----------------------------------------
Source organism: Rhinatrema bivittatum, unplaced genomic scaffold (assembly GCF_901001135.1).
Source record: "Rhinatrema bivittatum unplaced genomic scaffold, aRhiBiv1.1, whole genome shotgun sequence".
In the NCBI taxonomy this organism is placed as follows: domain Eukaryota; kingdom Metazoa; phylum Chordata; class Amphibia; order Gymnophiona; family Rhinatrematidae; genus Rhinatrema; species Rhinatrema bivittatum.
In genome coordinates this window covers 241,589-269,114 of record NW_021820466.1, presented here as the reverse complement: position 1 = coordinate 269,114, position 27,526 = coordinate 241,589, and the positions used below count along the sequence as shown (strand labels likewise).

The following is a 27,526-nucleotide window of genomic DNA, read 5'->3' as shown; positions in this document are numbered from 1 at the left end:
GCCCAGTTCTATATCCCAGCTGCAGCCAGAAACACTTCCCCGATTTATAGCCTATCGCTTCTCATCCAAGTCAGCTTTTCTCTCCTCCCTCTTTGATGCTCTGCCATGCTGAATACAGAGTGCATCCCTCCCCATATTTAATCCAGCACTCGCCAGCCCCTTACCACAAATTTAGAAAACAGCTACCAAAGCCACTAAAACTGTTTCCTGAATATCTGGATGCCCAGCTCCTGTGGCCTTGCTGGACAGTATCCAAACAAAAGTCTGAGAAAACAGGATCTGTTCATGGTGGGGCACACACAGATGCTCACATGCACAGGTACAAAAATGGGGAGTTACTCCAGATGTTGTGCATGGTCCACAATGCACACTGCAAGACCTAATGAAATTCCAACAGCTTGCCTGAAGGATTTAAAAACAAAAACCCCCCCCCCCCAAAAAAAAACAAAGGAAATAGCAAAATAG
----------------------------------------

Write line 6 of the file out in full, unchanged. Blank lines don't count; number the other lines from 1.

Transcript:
GCCCAGTTCTATATCCCAGCTGCAGCCAGAAACACTTCCCCGATTTATAGCCTATCGCTTCTCATCCAAGTCAGCTTTTCTCTCCTCCCTCTTTGATGCTCTGCCATGCTGAATACAGAGTGCATCCCTCCCCATATTTAATCCAGCACTCGCCAGCCCCTTACCACAAATTTAGAAAACAGCTACCAAAGCCACTAAAACTGTTTCCTGAATATCTGGATGCCCAGCTCCTGTGGCCTTGCTGGACAGTATCCAAACAAAAGTCTGAGAAAACAGGATCTGTTCATGGTGGGGCACACACAGATGCTCACATGCACAGGTACAAAAATGGGGAGTTACTCCAGATGTTGTGCATGGTCCACAATGCACACTGCAAGACCTAATGAAATTCCAACAGCTTGCCTGAAGGATTTAAAAACAAAAACCCCCCCCCCCCAAAAAAAAACAAAGGAAATAGCAAAATAG